David Maisel ‘s aerial photography mainly captures photographs that show human intervention to the natural environment.
He has presented landscapes of mining areas, water supply infrastructure and military testing sites. To all of these projects the visual result is striking and proves of the outcome of human activity to such areas and to the planet, in general. His images not only cause admiration for the vast beauty of each site, but also are food for thought about the environmental effect human activities have on each area. Aerial photography can present large alterations of the landscape in an immediate fashion. Maisel calls this photography style the “New Topography”, as his work shows the altered topography imposed on the natural landscape.
One of his best aerial photography projects is the “Terminal Mirage”, two collections of photographs taken of the area of the “Great Salt Lake” in Utah, US. The Great Salt Lake is one of the largest natural lakes of the world, existing for millions of years. The lake is rich in minerals which has drawn the interest of various chemical industries that have clustered in the area.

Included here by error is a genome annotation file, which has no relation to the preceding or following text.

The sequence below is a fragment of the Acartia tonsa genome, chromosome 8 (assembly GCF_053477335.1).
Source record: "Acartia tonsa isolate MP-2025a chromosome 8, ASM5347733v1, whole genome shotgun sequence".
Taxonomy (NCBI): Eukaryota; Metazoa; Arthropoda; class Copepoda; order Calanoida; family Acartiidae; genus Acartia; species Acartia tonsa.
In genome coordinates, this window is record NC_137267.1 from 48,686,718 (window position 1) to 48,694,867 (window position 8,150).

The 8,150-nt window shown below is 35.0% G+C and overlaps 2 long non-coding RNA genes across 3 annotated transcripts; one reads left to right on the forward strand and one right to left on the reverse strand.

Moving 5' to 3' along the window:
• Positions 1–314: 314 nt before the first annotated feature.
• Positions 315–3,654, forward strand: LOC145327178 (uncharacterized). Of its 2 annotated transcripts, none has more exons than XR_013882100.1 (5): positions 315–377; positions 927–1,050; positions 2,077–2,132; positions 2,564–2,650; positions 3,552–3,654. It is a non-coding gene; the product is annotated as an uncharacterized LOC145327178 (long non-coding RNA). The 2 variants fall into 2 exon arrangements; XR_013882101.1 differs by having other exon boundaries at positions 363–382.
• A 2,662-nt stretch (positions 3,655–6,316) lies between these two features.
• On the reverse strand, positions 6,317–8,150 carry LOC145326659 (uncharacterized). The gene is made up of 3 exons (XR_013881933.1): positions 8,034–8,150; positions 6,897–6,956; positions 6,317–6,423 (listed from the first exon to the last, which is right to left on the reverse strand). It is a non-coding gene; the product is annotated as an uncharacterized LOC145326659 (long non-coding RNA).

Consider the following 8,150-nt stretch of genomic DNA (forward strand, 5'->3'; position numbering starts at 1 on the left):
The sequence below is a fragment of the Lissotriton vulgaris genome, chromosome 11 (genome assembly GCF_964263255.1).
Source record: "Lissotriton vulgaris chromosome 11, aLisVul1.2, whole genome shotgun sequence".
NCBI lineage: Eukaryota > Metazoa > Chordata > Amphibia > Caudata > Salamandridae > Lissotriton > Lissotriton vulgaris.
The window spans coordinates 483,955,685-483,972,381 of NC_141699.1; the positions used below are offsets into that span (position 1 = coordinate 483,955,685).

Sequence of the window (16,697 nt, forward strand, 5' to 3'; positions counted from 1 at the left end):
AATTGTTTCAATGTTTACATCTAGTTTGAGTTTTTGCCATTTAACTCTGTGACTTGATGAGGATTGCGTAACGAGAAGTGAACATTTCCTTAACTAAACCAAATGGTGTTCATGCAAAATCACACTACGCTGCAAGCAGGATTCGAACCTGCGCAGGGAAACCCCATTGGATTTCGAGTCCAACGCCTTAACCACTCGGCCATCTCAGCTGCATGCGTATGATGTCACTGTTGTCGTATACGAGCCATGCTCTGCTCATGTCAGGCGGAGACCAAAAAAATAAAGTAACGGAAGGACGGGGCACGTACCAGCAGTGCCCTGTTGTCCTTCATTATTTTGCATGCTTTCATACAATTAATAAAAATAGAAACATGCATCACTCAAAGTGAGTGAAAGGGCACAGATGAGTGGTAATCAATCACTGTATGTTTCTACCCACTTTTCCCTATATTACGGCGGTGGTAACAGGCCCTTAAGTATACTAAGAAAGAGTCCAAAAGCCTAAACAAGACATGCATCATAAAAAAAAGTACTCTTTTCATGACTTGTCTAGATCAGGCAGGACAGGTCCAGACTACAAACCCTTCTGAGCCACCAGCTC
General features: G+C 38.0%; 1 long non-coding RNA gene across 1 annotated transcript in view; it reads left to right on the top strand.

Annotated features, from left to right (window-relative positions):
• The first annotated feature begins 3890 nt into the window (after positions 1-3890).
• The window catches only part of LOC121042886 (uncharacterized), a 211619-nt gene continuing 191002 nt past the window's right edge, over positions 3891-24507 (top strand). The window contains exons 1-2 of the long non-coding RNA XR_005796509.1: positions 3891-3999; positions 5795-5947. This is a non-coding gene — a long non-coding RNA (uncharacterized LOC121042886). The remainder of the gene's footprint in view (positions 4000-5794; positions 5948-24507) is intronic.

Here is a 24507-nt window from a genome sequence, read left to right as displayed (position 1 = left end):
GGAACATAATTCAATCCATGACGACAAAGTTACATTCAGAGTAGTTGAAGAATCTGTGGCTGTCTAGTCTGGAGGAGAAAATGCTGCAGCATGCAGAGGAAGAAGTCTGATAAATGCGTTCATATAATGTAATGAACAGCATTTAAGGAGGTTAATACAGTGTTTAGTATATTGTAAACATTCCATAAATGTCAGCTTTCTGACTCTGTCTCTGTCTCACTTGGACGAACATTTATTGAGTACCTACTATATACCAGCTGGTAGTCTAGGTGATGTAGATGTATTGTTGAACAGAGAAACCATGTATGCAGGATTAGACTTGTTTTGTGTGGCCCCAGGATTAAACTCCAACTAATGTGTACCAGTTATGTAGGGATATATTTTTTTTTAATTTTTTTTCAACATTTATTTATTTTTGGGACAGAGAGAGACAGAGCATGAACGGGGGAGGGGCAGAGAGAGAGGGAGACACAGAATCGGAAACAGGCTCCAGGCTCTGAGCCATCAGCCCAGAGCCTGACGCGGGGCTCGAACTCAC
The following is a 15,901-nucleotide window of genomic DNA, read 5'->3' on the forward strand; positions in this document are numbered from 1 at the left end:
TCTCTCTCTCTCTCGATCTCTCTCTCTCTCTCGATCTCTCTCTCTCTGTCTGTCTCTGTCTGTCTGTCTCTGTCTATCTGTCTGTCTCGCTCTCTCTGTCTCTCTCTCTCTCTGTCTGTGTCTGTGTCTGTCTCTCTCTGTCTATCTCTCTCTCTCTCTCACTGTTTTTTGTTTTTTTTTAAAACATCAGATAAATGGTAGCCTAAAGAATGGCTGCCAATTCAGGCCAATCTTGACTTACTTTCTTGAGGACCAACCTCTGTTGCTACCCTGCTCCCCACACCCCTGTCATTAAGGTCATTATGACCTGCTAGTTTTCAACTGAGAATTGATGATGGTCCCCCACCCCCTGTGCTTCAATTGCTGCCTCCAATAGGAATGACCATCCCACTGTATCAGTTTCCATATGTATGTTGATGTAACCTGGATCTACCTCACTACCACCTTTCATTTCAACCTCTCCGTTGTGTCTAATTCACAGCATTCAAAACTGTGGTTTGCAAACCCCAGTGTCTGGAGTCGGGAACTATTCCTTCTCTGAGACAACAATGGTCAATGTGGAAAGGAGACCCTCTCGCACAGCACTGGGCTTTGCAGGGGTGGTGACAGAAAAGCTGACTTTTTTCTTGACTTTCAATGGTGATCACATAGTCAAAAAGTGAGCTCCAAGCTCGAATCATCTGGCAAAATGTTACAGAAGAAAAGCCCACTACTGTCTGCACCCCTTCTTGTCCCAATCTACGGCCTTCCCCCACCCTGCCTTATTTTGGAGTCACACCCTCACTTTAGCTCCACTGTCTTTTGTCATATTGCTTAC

Each industry collects the water in concrete pools and depending on the element each factory collects, the water color changes and turns yellow, red, purple and green, creating a breathtaking patchwork.
Many of the aforementioned industries seem to cause environmental damaged to the natural environment, with some cases reaching the media, like the “Magnesium Corporation of America’s” case. The company was accused by the Environmental Protection US Agency for subsoil pollution with dioxins, a case which brought them to court.
Maisel claims that he cannot diagnose the cause of each pool’s coloring. He is also not in a position to verify whether the pools are colored from organic or chemical byproducts. He just claims that the “violent” intrusion of colors to the landscape is definitely an unusual situation caused by, possibly infectious human interference.
Eye catching and at the same time, food for thought, the beautiful and captivating aerial photography of David Maisel upset and disturb the viewer like true art should.